Why a clean CAD file is important?

Posted on Posted in Workflow

I started to write this post a couple of weeks ago, but with the recent rush it was put on hold. And the timing was right, since couple of my clients sent me a CAD on which I spent many hours cleaning. Results: the estimates I provided was no longer valid and for a good reason.

What do I look in a 3D CAD file before starting my rendering?

Once I received a CAD file from my clients I open it up to see how it looks.  For some renderings, it is required to have a floor plan converted to 3D as well, naturally, the furniture is on a separate layer. In any case, I change my views from top or ISO views to side views to see if all the 3D blocks or on 0 Z axis. Simply put: Are all my 3D blocks on the floor? or are some of them floating?

Floating Furniture
Some chairs are above the ground and some are under.

This usually happens when the 2D symbols are converted to 3D.

A few good practices before sending your CAD files for 3D rendering

  • Copy the 2D blocks and paste them in a new document and then convert them in 3D.
  • Also if you convert many symbols and many typical, it is possible that some files won’t get converted or end up with a different Z axis. So the rule for my workflow is: one typical one CAD file.
  • Next step is to reduce the file size and the number of common block like identical chairs or monitor supports etc.
    • I delete all but one of each chairs and noting where they go. For example: if the typical is a private office, it usually has a task/executive chair and couple of guest chairs.  I keep the task chair and delete all but one guest chair.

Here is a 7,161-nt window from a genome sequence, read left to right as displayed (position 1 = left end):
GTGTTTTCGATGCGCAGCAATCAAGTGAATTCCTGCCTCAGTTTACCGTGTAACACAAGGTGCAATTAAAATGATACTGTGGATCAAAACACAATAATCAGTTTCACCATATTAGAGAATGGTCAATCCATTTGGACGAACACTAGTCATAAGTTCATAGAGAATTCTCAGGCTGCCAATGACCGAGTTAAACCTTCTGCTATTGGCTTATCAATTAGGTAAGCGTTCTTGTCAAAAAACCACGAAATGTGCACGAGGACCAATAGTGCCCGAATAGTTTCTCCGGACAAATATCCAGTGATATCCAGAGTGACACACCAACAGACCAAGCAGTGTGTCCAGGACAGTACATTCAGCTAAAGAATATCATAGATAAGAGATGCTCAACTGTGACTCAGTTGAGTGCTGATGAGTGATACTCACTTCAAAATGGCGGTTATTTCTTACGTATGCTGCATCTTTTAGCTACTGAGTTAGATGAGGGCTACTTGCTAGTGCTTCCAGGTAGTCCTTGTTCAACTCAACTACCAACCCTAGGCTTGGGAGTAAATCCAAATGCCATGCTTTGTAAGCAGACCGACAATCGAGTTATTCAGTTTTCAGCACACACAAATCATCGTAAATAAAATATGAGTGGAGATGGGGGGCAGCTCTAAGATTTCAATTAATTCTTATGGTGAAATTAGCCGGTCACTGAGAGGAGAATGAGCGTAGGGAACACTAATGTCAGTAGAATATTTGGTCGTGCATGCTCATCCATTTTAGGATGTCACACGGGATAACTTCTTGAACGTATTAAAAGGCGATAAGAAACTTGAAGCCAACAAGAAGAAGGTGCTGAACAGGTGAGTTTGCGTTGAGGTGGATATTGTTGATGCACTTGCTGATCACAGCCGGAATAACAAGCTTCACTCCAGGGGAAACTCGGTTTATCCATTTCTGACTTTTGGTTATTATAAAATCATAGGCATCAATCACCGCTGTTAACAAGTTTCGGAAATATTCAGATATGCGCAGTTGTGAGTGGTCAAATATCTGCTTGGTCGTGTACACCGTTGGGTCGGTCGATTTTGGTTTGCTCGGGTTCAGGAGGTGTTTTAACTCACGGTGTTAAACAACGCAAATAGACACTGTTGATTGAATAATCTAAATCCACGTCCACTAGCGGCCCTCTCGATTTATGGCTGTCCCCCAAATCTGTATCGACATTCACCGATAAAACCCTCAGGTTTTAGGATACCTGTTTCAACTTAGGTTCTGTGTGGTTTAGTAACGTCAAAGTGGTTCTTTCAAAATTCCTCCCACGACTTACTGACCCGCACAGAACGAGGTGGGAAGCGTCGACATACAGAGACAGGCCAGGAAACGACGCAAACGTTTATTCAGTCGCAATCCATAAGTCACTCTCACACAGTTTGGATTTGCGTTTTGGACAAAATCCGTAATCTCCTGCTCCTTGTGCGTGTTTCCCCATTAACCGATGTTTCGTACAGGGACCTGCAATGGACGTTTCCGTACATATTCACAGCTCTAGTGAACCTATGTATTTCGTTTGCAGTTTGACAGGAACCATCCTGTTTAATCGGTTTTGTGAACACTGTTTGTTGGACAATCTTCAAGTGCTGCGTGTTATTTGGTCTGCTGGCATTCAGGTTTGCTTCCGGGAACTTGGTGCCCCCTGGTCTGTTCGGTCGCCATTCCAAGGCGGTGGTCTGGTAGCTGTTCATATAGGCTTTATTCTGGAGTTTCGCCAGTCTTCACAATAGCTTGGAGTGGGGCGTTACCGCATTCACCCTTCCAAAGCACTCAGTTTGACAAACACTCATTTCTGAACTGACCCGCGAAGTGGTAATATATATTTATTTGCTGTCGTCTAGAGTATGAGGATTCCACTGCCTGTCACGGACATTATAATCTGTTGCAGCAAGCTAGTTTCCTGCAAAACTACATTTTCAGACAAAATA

• I do the same for monitor supports.
    • Monitor supports can be specially an issue as they are usually a solid model or come from different manufacturer which maybe about 100 kb to 500 kb each. So if your scene contains a few dozen of them, it all adds up.
  • I also delete any CPU blocks or accessories like books and binder added by the designer.
  • Once the clean up is done and I’m happy with it, I use the PURGE command to clean up all the unnecessary blocks, layers etc. This command has been part of AutoCAD for as long as I remember. I don’t even know if there is an icon for it, I always type the command.

purge

  • When using Purge command, make sure you select “Purge nested items” and deselect “Confirm each item to be purged”, as this last one will ask you for each purge, and in some cases it may require many clicks on OK button.
  • Also, make sure you select “Automatically purge orphaned data”
  • I always suggest using eTranmit before sending me your CAD. This will ensure that I have all the Xref files as well as any special blocks you may use in your CAD file. And besides, it makes a nice Zip file and prepare it for your email.

eTransmit

And that’s all the manipulation I do to my CAD files. This whole process should take about one to two minutes per typical. If however there are floating objects, then the manipulation goes beyond what I described here.

I hope this was helpful. Please do not hesitate to send in your comments and suggestions on how you optimize your CAD files.

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